Sunday, September 04, 2005


Before rational people, as opposed to the news media, for example, start assigning blame for the response to Hurricane Katrina, here are a few questions that need to be answered:

New Orleans Mayor Ray Nagin postponed ordering a mandatory evacuation until August 28th. Why? And why did he require this chiding from the Governor?

Nagin said he may call for the first-ever mandatory evacuation in city history after talking with the head of the National Hurricane Center who said a storm surge of 20-25 feet could be expected with major hurricane Katrina.

Nagin said he would consider ordering evacuations by Sunday morning and may employ buses and trains to help get people out of the city.

In an interview on Eyewitness News, Nagin said his Saturday night dinner was interrupted by an urgent call from Governor Kathleen Blanco who asked Nagin to call the National Hurricane Center.

From the looks of this picture, Nagin did not, in fact, deploy buses to evacuate the city. Why not?

The National Hurricane Center issued this nearly apocalyptic warning a day before Katrina made landfall. To what degree was it heeded and, based upon the warning, why was the initial response so inadequate?

Hurricane Katrina is a most powerful hurricane with unprecedented strength, rivaling the intensity of hurricane Camille in 1969. Most of the area will be uninhabitable for weeks, perhaps longer. At least one half of well constructed homes will have roof and wall failure. All gabled roofs will fail, leaving those homes severely damaged or destroyed. The majority of industrial buildings will become non-functional. Partial to complete wall and roof failure is expected. All wood framed low rising apartment buildings will be destroyed. Concrete block low rise apartments will sustain major damage. High rise office buildings will sway dangerously, a few to the point of total collapse. Airborne debris will be widespread and may include heavy items such as household appliances and even light vehicles. Power outages will last for weeks. Water shortages will make human suffering incredible by modern standards. The vast majority of native trees will be snapped or uprooted. Livestock left exposed to the winds will be killed.

As part of on-going operations in Afghanistan and Iraq, up to a quarter of the troops currently stationed in the Southwest Asia are National Guard troops. To what degree did the Pentagon consider how this would impact deployment of Guard troops during a natural disaster?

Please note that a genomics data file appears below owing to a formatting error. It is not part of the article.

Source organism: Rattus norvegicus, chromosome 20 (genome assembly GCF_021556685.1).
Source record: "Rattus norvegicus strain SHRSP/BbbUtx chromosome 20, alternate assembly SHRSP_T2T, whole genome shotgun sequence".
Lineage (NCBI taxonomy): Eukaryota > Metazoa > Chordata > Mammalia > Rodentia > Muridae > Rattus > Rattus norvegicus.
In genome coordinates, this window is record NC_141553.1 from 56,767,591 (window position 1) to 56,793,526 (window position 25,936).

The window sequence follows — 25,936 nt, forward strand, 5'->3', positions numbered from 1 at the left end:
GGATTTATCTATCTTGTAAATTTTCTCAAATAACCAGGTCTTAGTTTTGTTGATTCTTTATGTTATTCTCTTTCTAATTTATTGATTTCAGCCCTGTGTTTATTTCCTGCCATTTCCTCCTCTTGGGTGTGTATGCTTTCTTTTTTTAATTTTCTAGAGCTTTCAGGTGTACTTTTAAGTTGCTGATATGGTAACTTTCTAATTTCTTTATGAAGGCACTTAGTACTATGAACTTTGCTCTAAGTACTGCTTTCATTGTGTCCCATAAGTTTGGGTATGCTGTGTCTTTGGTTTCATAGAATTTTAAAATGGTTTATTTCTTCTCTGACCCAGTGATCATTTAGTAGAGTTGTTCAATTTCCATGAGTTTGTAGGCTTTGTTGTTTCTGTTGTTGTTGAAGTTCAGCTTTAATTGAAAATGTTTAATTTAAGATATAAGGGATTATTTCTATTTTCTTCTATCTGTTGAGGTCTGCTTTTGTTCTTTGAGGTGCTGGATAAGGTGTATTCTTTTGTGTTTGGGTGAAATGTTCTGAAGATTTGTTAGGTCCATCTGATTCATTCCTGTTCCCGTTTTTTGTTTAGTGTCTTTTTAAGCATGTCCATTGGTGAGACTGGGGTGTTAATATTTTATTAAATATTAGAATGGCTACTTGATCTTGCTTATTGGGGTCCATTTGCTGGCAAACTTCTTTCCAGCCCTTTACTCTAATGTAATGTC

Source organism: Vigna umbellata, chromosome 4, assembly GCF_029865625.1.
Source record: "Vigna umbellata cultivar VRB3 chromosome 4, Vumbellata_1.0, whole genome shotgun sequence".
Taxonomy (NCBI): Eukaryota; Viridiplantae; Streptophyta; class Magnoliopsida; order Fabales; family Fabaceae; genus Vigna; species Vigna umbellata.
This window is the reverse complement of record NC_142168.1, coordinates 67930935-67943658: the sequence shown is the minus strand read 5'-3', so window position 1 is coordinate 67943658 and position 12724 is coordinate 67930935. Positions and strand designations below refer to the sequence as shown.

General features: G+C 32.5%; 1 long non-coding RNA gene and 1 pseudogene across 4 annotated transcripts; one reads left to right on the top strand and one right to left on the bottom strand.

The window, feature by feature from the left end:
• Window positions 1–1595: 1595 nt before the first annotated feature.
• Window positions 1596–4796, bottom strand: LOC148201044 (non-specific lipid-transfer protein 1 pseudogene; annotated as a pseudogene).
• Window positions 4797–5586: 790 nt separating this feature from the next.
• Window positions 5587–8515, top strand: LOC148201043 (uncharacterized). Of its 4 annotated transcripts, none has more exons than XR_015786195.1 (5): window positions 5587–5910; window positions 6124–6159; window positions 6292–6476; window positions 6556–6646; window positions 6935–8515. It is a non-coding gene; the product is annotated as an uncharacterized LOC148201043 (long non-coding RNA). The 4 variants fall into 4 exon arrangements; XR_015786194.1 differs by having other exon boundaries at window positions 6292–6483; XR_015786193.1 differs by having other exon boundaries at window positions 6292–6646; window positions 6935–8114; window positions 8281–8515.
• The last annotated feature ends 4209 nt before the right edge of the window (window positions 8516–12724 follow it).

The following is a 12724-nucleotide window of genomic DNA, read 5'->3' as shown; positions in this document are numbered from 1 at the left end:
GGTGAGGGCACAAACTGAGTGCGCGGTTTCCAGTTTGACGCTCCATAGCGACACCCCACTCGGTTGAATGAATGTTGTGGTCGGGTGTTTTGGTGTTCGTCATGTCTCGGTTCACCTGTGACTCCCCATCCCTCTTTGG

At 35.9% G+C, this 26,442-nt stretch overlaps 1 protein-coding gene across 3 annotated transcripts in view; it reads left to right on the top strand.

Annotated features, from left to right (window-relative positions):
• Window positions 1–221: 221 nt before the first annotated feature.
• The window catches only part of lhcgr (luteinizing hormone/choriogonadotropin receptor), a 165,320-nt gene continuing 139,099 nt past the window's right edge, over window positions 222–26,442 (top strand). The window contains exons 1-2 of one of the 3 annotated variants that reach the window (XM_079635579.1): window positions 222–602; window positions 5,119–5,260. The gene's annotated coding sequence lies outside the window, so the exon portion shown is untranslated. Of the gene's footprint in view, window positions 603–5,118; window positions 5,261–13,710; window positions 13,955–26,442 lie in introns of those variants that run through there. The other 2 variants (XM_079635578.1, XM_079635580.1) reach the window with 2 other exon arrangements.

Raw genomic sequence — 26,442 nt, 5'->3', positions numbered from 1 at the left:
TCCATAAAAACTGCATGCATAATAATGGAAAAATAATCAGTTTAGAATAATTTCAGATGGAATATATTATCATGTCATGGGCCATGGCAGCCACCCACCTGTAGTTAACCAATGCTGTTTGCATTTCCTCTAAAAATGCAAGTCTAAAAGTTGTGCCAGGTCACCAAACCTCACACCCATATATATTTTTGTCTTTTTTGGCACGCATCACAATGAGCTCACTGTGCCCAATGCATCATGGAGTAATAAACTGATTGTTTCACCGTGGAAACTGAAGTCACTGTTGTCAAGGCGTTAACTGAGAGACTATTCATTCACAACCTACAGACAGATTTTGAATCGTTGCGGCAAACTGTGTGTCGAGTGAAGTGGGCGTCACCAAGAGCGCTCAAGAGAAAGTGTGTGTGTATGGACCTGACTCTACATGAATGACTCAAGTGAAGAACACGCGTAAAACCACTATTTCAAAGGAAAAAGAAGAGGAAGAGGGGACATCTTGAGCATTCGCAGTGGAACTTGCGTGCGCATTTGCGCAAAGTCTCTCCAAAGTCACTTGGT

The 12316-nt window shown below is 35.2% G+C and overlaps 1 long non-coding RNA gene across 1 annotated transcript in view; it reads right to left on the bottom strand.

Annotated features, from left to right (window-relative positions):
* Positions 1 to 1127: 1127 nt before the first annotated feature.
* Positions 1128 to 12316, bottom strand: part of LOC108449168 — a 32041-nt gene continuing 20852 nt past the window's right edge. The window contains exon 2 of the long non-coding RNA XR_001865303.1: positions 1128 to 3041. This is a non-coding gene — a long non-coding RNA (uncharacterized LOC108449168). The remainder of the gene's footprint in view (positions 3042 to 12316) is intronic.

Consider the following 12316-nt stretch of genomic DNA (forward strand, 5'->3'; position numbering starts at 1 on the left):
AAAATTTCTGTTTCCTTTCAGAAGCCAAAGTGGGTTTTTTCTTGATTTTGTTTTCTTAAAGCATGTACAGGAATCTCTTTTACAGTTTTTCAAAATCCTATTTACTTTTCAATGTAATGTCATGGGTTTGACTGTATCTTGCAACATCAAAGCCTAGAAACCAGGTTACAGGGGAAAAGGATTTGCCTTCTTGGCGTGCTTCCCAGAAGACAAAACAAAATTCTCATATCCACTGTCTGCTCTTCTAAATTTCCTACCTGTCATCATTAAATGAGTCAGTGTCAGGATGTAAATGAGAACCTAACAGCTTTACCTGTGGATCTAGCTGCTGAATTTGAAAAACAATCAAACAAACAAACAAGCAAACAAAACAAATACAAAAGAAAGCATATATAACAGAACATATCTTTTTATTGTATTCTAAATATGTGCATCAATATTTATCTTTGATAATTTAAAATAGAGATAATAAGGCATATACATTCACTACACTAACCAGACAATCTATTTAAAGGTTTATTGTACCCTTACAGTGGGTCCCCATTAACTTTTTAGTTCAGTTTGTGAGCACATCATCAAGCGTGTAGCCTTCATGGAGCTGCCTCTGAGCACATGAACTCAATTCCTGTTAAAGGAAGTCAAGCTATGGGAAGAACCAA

What qualifications did Mike Brown have to be named head of FEMA? From what I have seen his resume is rather lacking in emergency response experience.

Will the Congress consider making the Director of FEMA a "non-political" appointee, like a Federal Reserve Governor? (By "non-political" I mean not subject to replacement with a new presidential administration.)

The Bush Administration has been accused of cutting funding for levee repairs in Louisiana. Is this true? Was it a executive decision or a legislative one? If it passed through Congress, was the decision part of an omnibus bill?

Louisiana has a rather unfortunate, and deserved, reputation for political corruption; did this in any way have an impact on the funding previous to the disaster and the response subsequent to it?

The devastation on the Gulf Coast was so severe and widespread was a coordinated, multi-agency response even possible?

In light of the fact that the Crescent City is built below sea level, surrounded by water, and subject to the type of storm it just experienced, what will be done to prevent such a disaster from happening again? Will there be flood control provisions tied to the billions of dollars in disaster aid provided by taxpayers through the government?

More questions will undoubtedly arise in the coming days, but this might be a good start.

UPDATE: (Thank you, Drudge)

The Times-Picayune called for every official at the Federal Emergency Management Agency to be fired. In an open letter to President Bush, the paper said: "Our people deserved rescuing. Many who could have been were not. That's to the government's shame."

But the newspaper published a story on July 24, 2005 stating: City, state and federal emergency officials are preparing to give a historically blunt message: "In the event of a major hurricane, you're on your own." Staff writer Bruce Nolan reported some 7 weeks before Katrina: "In scripted appearances being recorded now, officials such as Mayor Ray Nagin, local Red Cross Executive Director Kay Wilkins and City Council President Oliver Thomas drive home the word that the city does not have the resources to move out of harm's way an estimated 134,000 people without transportation."

It is fast approacing the time Mayor Nagin shut his yap and start accepting some responsibility.


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